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Interview with Phileleftheros

13/03/2016
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Interviews

Cyprus

Interview with Klaus Regling, Managing Director, ESM

Published in Phileleftheros (Cyprus)

13 March 2016

Phileleftheros: Cyprus is concluding its cash-for-reform programme with the European Stability Mechanism (ESM). How will you track the progress from now on to ensure the loans are repaid?

Klaus Regling: There is a standard monitoring framework that will apply to Cyprus as to all former programme countries. The ESM will need to protect its claim as creditor–that is an obligation under the ESM Treaty. It is called the Early Warning System, in shorthand EWS. Under this system, the ESM monitors a country’s financial situation to be sure our loans are repaid on time. Additionally, Cyprus will be subject to the European Commission’s so-called post-programme surveillance. Furthermore, like all EU countries, Cyprus is fully integrated in the macroeconomic surveillance and coordination framework under the European semester and the standard surveillance by the IMF, which is also a creditor.

But as the ESM programme ends,I want to acknowledge the country’s major achievements, given the enormous difficulties it faced when the programme started in 2013. Cyprus completed nearly all policy conditions attached to its programme. That allowed it to start regaining market access and to successfully complete the programme. Cyprus is yet another example of an ESM programme where sound fiscal and economic policies coupled with determined reform implementation allow for its progressive return to a sustainable economic model and stable growth.

However, this does not mean all is good now. There are big challenges ahead and the government must continue to implement reforms and conduct a responsible fiscal policy.

Do you have any concerns given that not all programme reforms were completed?

At the end of a three-year programme it’s important to look back and check on the progress made. Consider where Cyprus was three years ago and where it is now. The difference is remarkable. It turned a dreadful outlook into a prosperous one: it converted an economic contraction of 5.9% in 2013 into 1.4% growth in 2015. The public deficit went from 5.8% in 2012 to 1% in 2015. It stabilised the banking sector after adopting some of the most challenging features of crisis resolution to date in Europe, such as bail-in and capital controls. The experience in Cyprus confirms what we have seen in other programme countries such as Spain, Ireland, and Portugal: the strategy of providing loans to a country in a deep crisis in exchange for economic policy reforms works.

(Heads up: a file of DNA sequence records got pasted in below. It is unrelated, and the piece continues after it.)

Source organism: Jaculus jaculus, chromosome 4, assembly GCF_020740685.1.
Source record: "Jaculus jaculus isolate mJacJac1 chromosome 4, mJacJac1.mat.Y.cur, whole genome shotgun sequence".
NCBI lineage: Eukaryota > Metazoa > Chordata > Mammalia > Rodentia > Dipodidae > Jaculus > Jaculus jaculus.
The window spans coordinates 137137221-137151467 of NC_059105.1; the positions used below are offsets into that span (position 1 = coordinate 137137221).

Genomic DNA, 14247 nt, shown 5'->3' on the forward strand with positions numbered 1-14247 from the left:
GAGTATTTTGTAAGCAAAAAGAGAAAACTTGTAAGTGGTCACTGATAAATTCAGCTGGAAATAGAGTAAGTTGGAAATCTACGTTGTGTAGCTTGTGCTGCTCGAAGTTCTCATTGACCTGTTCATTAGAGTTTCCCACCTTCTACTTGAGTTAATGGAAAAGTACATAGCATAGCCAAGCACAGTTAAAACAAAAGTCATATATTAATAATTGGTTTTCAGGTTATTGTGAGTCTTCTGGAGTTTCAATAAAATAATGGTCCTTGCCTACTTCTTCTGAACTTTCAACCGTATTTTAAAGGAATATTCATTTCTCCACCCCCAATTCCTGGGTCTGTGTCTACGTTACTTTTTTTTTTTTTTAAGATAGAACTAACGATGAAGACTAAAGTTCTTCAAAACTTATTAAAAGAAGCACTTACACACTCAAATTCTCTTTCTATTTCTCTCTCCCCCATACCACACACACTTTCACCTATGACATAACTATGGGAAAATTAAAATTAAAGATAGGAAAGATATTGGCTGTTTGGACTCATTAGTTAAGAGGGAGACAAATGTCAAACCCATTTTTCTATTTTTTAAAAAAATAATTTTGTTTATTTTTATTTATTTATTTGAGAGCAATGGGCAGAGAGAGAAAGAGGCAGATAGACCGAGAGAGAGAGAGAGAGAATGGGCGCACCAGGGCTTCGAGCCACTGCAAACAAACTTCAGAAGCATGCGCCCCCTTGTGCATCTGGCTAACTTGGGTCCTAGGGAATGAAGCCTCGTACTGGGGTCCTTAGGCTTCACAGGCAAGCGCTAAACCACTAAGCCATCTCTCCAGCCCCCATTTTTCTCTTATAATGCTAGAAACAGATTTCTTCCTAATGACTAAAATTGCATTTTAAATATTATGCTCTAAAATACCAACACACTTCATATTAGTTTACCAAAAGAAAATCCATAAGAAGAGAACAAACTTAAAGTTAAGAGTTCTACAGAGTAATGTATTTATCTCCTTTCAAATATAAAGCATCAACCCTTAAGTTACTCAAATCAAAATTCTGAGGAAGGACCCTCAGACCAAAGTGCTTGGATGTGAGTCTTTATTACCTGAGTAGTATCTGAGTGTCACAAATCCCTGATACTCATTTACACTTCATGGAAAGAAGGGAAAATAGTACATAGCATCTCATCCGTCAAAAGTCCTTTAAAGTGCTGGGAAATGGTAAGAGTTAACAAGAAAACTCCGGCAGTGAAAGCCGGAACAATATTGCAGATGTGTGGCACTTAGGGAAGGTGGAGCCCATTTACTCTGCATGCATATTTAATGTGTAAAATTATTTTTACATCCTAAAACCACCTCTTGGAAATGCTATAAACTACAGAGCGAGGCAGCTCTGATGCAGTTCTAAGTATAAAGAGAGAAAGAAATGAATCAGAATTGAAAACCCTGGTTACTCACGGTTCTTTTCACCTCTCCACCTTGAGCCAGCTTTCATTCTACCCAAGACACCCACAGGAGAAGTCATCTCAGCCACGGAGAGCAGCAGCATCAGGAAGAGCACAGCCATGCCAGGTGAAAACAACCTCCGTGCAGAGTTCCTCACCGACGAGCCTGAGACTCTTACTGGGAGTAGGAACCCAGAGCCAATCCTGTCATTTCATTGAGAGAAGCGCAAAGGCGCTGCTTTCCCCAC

It is true that one prior action of the last review was not completed. That is regrettable. But it is important to keep implementing reforms after the programme and not to become complacent. The President of Cyprus and the Finance Minister have stated repeatedly that this will be the case in Cyprus. In my experience, modernising the governance of state-owned companies and ensuring an efficient public administration are part of good housekeeping in any country. Only then can a country stay competitive, bolster investor confidence, and weather unexpected challenges that may be outside the country’s control. Just think of the recent volatility in financial markets. Or the refugee crisis that Europe is currently coping with.

What kind of prospects and opportunities do you see for Cyprus after the programme?

Cyprus has gone a very long way when you look back to 2012 when it first requested an ESM programme. These years have been very demanding for the Cypriot people, the government, and its administration. Cyprus really does deserve credit for what has been achieved. Fiscal imbalances have been corrected, the country’s debt profile is now good and the cash position comfortable. Also, legal frameworks have been upgraded. Banks have been restructured and recapitalised, bank supervision markedly strengthened, and the public sector significantly reformed. In other words: the basis for sound economic development has been laid.

Looking ahead, Cyprus is expected to grow about 1.5% in 2016. The EU and euro area memberships give Cyprus clear advantages in the region. Of course, to leverage these advantages and opportunities Cyprus should continue to implement sound policies. It must have sound banks that are in full compliance with all regulations. It must maintain a flexible labour market and keep up its attractiveness as a regional investment destination.

From your experience with other countries, what are the potential risks?

Complacency is a clear risk after an adjustment programme. There is often a temptation to yield to the political pressure to delay or stop the reforms. Reforms are almost always politically difficult to do and to sustain. Often people are asked to give up benefits that the country can no longer afford. Embracing reforms is the only way a country in a crisis can restore its competitiveness, maintain it, and increase the living standard of its citizens. As it leaves the programme and its tight surveillance, Cyprus will now have to mobilise the political will and the consensus to continue reforms. If Cyprus stays on the reform course this will further enhance investor trust in the country’s long-term economic perspective.